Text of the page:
The treaty, which called for an 80% reduction of their chemical weapon arsenals, was part of an effort to create a climate of change that would discourage smaller nations from stockpiling and using the lethal weapons. First developed during WWI, most countries in the world were in possession of the technology needed to build chemical weapons by 1990, and some, such as Iraq, had engaged in chemical warfare in preceding years. The US and Russia began destroying their chemical weapons arsenals in the early 1990s. In 1993, the US, Russia, and 150 other nations signed a comprehensive treaty banning chemical weapons. The Senate ratified the treaty in 1997.
On 4 June 1942, during WWII, the Battle of Midway–one of the most decisive US victories against Japan–began. During the 4-day sea-and-air battle, the outnumbered US Pacific Fleet succeeded in destroying four Japanese aircraft carriers while losing only one of its own to the previously invincible Japanese navy.
In 6 months of offensives prior to Midway, the Japanese had triumphed in lands throughout the Pacific, including Malaysia, Singapore, the Dutch East Indies, the Philippines and numerous island groups. The US, however, was a growing threat, and Japanese Admiral Yamamoto sought to destroy the US Pacific Fleet before it was large enough to outmatch his own.
A thousand miles northwest of Honolulu, the strategic island of Midway became the focus of his scheme to smash US resistance to Japan’s imperial designs. Yamamoto’s plan consisted of a feint toward Alaska followed by an invasion of Midway by a Japanese strike force. When the Pacific Fleet arrived at Midway to respond to the invasion, it would be destroyed by the superior Japanese fleet waiting unseen to the west. If successful, the plan would eliminate the Pacific Fleet and provide a forward outpost from which the Japanese could eliminate any future American threat in the Central Pacific. US intelligence broke the Japanese naval code, however, and the Americans anticipated the surprise attack.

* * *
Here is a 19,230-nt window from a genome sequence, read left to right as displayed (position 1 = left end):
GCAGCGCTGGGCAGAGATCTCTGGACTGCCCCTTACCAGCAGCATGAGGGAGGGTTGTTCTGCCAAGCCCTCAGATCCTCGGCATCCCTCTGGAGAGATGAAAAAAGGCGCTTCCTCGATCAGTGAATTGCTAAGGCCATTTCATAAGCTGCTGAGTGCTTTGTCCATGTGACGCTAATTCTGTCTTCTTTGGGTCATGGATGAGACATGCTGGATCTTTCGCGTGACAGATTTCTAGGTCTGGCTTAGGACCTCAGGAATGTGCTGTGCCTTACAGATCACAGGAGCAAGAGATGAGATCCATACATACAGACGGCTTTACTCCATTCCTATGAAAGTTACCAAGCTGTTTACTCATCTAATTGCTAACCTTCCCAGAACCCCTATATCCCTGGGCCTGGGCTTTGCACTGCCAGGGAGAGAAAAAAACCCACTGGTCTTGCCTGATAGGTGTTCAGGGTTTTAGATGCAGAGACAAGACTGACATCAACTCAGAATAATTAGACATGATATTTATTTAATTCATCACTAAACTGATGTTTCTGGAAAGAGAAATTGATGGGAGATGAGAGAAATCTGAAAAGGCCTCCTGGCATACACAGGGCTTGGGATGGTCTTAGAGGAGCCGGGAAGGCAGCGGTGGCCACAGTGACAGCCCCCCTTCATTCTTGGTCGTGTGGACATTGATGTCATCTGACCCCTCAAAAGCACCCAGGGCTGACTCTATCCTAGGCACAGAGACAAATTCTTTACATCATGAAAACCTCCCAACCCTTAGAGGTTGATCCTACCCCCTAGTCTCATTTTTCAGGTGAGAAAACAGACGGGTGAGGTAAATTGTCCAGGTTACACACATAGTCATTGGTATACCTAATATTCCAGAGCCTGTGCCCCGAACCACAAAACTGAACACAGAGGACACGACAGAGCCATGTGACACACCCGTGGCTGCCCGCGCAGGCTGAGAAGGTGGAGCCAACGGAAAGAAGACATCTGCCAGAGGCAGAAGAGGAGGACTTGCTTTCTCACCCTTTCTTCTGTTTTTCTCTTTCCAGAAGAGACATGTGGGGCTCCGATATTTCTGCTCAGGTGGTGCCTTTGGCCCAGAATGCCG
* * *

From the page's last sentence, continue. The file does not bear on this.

In the meantime, 200 miles to the northeast, two US attack fleets caught the Japanese force entirely by surprise and destroyed three heavy Japanese carriers and one heavy cruiser. The only Japanese carrier that initially escaped destruction, the Hiryu, loosed all its aircraft against the American task force and managed to seriously damage the US carrier Yorktown, forcing its